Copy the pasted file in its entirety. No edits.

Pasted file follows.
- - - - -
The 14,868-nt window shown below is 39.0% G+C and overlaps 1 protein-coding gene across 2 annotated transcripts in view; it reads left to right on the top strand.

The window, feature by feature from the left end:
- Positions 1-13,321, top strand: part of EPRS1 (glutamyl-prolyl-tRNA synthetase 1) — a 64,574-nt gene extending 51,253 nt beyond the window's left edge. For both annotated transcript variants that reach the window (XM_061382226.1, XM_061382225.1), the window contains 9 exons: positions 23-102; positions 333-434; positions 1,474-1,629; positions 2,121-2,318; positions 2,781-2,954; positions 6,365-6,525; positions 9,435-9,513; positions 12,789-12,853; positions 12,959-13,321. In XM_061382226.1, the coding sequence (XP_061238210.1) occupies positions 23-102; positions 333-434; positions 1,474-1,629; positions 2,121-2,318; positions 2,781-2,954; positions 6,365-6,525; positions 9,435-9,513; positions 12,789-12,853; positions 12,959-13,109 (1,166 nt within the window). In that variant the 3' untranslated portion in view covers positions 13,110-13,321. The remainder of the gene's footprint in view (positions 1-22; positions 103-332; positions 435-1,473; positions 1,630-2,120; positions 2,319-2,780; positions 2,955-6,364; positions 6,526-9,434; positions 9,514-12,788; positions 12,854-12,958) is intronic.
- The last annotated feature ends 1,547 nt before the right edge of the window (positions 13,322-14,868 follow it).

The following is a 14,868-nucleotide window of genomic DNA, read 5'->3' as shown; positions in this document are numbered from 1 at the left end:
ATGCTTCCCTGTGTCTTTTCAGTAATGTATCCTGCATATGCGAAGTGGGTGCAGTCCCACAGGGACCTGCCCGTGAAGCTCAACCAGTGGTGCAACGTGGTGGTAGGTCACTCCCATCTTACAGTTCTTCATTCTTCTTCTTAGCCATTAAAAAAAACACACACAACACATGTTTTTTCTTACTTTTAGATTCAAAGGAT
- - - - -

The 14,868-nt window shown below is 39.0% G+C and overlaps 1 protein-coding gene across 2 annotated transcripts in view; it reads left to right on the top strand.

The window, feature by feature from the left end:
- Positions 1-13,321, top strand: part of EPRS1 (glutamyl-prolyl-tRNA synthetase 1) — a 64,574-nt gene extending 51,253 nt beyond the window's left edge. For both annotated transcript variants that reach the window (XM_061382226.1, XM_061382225.1), the window contains 9 exons: positions 23-102; positions 333-434; positions 1,474-1,629; positions 2,121-2,318; positions 2,781-2,954; positions 6,365-6,525; positions 9,435-9,513; positions 12,789-12,853; positions 12,959-13,321. In XM_061382226.1, the coding sequence (XP_061238210.1) occupies positions 23-102; positions 333-434; positions 1,474-1,629; positions 2,121-2,318; positions 2,781-2,954; positions 6,365-6,525; positions 9,435-9,513; positions 12,789-12,853; positions 12,959-13,109 (1,166 nt within the window). In that variant the 3' untranslated portion in view covers positions 13,110-13,321. The remainder of the gene's footprint in view (positions 1-22; positions 103-332; positions 435-1,473; positions 1,630-2,120; positions 2,319-2,780; positions 2,955-6,364; positions 6,526-9,434; positions 9,514-12,788; positions 12,854-12,958) is intronic.
- The last annotated feature ends 1,547 nt before the right edge of the window (positions 13,322-14,868 follow it).

The following is a 14,868-nucleotide window of genomic DNA, read 5'->3' as shown; positions in this document are numbered from 1 at the left end:
ATGCTTCCCTGTGTCTTTTCAGTAATGTATCCTGCATATGCGAAGTGGGTGCAGTCCCACAGGGACCTGCCCGTGAAGCTCAACCAGTGGTGCAACGTGGTGGTAGGTCACTCCCATCTTACAGTTCTTCATTCTTCTTCTTAGCCATTAAAAAAAACACACACAACACATGTTTTTTCTTACTTTTAGATTCAAAGGAT